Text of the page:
A guide on how to wean, fatten and butcher goats, includes information on castrating goats, feeding goats, slaughtering and skinning goats.
Learn how to wean, fatten and butcher goats for the homestead.
Although we're now settled on a small spread in New Mexico, this particular back-to-the-land family actually learned to butcher goats about five years ago when we lived on a little farm in Missouri. We bought two milk goats with two kids apiece that spring . . . one of those kids was a buck . . . and that buck was destined for the pot from the beginning.
When folks "who knew" heard about our plans, they all told us that we should castrate the buck if we planned to eat him. So, when the kid was about three months old, we had him clamped. This is an operation performed with a huge pair of pinchers that crush the cords linking the testicles with the body. (Once the cords are pinched in this manner, the testicles gradually atrophy during the next couple of months.)
Clamping certainly seems to cause a buck a lot less pain than I had feared, and I highly recommend this form of castration over "cutting" (which is the actual removal of the testicles with a knife, a method that carries the attendant twin risks of blood loss and infection). On the other hand, we now know that there's no need to castrate a buck goat at all if you plan to butcher him before he matures . . . which is the way we've learned to handle the situation.
The kids were already six weeks old when we brought them, and they'd been nursing all that time. We knew that weaning was going to be a problem and we lost no time in getting started on the job.
For a month we allowed the kids to nurse only at night and kept them separated from their mothers during the day. After that, we fed the young goats a little 16% dairy ration and milk to supplement their pasture . . . and kept them away from the does at all times. Their nursing habit was so strong, however, that it was a total of four more months before they could be turned back in with the mothers without trying to suck. Moral: If you plan to wean your goats, wean them early.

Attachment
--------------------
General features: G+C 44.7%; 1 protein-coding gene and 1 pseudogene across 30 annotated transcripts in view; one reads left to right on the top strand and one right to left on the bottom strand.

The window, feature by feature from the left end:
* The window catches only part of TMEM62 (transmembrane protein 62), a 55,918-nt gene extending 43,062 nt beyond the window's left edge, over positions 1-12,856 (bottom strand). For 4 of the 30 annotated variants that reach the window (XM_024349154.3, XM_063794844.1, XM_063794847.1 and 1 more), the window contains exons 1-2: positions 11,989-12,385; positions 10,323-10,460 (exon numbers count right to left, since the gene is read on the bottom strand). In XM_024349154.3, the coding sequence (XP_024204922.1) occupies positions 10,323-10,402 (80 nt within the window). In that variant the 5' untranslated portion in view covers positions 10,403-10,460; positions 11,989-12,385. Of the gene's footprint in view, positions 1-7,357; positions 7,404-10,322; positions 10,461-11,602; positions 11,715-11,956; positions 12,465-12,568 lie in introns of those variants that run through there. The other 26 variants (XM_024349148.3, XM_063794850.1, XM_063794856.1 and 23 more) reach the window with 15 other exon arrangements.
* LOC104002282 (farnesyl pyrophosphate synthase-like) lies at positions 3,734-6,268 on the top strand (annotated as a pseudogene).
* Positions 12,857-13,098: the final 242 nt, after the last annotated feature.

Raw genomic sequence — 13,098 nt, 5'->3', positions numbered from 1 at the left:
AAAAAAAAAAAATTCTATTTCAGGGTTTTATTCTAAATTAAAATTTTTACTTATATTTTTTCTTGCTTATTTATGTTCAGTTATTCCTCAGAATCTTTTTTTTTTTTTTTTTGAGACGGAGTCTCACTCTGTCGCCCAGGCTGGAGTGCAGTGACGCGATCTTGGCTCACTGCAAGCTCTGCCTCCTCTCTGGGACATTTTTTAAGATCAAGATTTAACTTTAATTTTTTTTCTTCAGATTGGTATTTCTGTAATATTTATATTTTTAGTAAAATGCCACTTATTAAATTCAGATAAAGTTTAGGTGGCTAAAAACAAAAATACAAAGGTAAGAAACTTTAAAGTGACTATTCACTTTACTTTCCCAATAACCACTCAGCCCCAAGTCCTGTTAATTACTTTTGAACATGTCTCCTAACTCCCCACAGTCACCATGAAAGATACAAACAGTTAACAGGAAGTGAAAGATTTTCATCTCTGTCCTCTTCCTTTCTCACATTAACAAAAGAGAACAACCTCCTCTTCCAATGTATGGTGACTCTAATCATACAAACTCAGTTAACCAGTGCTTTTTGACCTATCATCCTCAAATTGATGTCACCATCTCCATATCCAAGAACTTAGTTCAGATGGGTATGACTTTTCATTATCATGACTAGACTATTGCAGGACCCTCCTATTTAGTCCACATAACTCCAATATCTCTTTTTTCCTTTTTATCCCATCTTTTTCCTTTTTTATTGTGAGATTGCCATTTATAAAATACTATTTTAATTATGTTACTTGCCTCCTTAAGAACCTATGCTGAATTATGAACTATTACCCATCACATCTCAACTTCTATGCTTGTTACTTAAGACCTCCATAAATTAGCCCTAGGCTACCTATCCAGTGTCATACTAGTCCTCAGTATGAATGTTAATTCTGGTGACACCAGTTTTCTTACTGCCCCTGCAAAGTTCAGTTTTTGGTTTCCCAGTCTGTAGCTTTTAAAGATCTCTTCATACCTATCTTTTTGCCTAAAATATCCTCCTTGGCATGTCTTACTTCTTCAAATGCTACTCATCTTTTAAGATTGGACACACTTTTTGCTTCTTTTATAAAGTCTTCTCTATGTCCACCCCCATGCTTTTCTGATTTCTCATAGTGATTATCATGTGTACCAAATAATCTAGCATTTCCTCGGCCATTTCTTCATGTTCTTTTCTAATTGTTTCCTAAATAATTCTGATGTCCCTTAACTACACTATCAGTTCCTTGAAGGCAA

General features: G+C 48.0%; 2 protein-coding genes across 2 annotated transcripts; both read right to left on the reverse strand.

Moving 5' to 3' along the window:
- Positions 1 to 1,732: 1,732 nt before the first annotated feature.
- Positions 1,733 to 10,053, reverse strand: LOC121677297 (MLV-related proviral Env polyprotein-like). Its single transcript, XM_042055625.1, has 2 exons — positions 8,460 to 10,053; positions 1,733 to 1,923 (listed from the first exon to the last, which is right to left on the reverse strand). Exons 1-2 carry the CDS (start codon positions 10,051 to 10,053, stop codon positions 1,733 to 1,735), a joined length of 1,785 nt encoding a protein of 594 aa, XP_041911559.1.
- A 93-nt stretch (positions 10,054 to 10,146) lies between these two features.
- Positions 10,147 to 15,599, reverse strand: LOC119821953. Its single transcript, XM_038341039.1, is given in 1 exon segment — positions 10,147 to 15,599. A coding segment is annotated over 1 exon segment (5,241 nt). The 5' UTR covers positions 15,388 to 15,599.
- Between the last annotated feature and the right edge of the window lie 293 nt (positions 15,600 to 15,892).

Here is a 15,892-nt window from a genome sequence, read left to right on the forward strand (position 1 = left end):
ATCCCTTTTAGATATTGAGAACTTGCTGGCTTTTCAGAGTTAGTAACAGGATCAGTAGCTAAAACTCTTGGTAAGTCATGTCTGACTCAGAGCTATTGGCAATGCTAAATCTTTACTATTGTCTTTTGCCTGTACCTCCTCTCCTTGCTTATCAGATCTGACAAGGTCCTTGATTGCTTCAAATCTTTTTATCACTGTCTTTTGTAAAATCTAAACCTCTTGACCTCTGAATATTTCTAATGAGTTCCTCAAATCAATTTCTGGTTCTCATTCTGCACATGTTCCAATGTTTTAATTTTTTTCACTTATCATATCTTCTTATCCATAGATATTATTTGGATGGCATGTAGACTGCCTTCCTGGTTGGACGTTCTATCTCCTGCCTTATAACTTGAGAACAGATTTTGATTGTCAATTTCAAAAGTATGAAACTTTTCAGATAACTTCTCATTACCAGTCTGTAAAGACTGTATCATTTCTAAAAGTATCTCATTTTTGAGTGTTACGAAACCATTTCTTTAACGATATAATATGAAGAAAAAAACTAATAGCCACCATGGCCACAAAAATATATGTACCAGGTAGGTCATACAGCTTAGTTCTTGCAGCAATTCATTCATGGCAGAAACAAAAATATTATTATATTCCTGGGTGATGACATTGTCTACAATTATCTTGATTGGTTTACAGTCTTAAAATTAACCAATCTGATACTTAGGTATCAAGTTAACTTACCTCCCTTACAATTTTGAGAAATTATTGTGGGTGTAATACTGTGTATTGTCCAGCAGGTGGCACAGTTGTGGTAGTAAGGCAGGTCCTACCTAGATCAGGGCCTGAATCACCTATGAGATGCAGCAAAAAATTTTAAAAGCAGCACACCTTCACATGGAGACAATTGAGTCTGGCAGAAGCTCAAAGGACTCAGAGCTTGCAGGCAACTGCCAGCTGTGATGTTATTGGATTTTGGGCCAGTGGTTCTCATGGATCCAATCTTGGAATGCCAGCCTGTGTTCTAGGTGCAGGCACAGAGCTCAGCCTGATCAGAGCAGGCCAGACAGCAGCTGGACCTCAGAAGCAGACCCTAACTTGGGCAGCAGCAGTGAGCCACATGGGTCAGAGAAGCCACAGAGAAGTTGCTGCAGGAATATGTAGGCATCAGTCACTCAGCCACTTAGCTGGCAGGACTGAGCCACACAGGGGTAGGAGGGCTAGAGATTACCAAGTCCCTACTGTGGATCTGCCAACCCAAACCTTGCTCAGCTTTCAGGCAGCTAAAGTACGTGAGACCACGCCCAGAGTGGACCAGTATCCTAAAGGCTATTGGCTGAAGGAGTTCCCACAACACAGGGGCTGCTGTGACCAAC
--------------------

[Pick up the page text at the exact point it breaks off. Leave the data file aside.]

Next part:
So many people told us that we should fatten our butchering buck up before killing him that I finally performed a rough-and-ready feeding experiment on the animal. For three months — starting when he was six months old — I fed him three times as much grain (half corn and half dairy ration) as his twin sister received.
Both goats were about the same size at the beginning of this rather heavy-handed test. And, after consuming 1-1/2 quarts of grain a day for 90 days (while his sister was being fed only one-half quart of grain a day), the buck was noticeably stockier than the doe. Then again, he certainly wasn't enough heavier to justify all the extra grain he'd eaten. Dairy goats, in short — just like dairy cattle — have (obviously) not been bred for meat production and you're largely wasting your money when you try to push pounds onto such an animal. Pour that extra feed to a hog or a beef cow if you want to see real results. Or quit raising livestock altogether and just eat the corn, wheat, oats, etc., yourself.
Partly as a result of this experiment and partly because of the money I was spending at the time on feed and fertilizer in general, I began to understand food chains and pyramids of life for the first time. The bottom line of the whole experience can be summed up in one sentence: You can feed plants for a small fraction of what it costs you to feed animals.
I've become a disciple of the Hohenheim System (developed in Germany in 1916) of pasture management. It provides dairy cattle with all the nutrients they need for good health and optimum milk production (while the animals eat only pasture and no supplemental grain at all), and I think it works just as well for goats.
The keys to the Hohenheim System are  heavy applications of nitrogen — which can be provided at almost no cost by growing thick stands of legumes right in among a pasture's grasses — and  moderate grazing, which leaves the pasture at least four to five inches tall all summer.
This, of course, is a far more conservative approach to grass farming than the methods employed by many of the "anything for a fast buck" agribiz operations that now dominate this nation's agriculture.